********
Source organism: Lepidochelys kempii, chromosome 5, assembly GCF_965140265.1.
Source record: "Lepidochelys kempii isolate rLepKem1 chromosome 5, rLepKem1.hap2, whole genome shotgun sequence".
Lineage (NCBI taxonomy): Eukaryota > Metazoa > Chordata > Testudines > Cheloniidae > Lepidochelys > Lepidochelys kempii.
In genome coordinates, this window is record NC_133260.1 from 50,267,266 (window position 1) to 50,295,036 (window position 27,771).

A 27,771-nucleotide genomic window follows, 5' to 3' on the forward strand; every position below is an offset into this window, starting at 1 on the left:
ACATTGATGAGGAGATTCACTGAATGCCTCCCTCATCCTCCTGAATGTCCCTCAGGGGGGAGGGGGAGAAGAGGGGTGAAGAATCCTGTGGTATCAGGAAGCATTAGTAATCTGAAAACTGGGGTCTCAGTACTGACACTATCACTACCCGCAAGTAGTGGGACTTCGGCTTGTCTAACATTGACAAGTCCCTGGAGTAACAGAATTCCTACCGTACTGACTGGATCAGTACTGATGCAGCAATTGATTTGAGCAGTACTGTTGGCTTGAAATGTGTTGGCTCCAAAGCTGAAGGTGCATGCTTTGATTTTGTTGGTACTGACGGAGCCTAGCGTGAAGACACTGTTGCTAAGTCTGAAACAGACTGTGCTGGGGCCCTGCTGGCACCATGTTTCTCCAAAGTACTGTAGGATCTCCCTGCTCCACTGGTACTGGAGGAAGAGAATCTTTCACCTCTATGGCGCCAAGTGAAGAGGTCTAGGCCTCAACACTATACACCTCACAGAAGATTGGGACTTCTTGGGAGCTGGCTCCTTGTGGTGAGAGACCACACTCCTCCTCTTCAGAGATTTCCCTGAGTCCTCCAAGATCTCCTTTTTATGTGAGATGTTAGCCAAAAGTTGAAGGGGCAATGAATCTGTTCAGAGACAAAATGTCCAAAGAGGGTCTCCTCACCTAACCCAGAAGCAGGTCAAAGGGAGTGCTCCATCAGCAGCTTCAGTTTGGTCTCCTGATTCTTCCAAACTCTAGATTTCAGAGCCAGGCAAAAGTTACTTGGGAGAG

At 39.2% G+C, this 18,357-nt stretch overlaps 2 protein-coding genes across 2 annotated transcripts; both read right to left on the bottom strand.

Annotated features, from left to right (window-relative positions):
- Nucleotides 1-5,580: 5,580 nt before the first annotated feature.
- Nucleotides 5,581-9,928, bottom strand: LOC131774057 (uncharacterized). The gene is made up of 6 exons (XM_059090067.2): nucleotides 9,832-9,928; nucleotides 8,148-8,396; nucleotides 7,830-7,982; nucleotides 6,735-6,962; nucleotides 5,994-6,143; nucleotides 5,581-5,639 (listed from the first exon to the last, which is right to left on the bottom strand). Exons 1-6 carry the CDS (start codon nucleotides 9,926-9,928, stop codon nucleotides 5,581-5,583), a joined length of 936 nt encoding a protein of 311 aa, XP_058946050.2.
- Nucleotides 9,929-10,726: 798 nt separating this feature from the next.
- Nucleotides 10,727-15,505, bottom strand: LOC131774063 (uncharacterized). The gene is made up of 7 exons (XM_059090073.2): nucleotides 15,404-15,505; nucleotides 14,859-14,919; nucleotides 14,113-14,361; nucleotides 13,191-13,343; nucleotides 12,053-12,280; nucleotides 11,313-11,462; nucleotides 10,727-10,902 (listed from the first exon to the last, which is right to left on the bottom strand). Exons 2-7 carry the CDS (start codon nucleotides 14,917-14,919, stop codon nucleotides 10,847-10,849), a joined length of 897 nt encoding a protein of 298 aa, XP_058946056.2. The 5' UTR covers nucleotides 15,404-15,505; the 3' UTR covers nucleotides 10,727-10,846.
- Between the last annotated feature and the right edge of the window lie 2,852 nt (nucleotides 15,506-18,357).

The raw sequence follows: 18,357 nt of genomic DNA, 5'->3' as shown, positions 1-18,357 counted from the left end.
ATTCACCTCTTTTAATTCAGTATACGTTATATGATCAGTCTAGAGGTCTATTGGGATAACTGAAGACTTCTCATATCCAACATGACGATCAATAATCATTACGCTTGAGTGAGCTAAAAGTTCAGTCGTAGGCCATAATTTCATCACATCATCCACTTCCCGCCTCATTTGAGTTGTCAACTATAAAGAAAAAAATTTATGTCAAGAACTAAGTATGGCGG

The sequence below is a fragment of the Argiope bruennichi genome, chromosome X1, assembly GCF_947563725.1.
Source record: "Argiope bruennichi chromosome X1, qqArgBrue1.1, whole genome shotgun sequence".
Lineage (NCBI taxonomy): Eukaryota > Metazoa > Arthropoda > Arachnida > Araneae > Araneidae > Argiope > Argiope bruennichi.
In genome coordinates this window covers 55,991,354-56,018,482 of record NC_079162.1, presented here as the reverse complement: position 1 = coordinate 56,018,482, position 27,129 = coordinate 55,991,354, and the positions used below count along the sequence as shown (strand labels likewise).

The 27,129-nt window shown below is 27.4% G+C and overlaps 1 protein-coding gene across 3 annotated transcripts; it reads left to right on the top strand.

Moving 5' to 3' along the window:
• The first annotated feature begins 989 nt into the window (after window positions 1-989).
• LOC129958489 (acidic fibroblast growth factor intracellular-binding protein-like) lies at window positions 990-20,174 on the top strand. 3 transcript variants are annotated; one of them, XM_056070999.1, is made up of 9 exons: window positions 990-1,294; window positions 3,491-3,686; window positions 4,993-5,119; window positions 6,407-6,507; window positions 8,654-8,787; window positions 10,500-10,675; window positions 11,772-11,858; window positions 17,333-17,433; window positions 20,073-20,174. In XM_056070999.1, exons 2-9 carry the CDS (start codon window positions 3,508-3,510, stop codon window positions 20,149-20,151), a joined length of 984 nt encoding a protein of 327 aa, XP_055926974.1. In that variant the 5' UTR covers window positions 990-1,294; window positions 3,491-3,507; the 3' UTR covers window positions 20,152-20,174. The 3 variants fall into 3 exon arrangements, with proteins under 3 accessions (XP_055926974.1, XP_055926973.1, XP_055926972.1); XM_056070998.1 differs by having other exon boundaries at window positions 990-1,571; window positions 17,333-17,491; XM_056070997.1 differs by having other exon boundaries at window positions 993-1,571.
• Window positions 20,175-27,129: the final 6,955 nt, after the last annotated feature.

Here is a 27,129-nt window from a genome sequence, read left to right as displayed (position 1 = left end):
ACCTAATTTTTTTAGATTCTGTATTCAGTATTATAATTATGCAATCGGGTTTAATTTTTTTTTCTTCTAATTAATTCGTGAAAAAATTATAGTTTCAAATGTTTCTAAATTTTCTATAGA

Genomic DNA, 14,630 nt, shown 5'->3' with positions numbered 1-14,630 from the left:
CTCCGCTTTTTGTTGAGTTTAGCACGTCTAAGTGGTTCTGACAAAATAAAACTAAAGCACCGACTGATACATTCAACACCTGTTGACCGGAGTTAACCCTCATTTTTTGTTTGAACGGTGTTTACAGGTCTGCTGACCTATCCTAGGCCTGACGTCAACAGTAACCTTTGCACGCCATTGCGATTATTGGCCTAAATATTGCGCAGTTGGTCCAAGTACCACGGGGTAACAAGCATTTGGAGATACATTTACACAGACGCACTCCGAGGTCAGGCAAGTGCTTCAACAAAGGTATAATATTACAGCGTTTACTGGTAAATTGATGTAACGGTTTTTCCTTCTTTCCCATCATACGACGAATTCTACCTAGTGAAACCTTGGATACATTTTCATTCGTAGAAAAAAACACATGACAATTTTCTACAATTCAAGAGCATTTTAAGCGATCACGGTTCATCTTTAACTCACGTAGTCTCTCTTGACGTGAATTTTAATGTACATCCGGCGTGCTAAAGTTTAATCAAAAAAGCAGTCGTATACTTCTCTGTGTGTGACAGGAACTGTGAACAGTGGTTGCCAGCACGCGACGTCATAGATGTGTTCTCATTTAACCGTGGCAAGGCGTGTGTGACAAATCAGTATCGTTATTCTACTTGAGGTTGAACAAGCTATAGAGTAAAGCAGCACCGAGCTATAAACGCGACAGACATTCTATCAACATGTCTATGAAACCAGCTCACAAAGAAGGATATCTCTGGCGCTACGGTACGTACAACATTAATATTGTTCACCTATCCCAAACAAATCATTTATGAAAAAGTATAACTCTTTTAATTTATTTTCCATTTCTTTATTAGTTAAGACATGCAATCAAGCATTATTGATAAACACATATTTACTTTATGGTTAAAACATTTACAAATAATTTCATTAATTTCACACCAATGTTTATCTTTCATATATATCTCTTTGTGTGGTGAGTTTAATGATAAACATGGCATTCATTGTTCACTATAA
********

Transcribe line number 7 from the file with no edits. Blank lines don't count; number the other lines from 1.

At 39.2% G+C, this 18,357-nt stretch overlaps 2 protein-coding genes across 2 annotated transcripts; both read right to left on the bottom strand.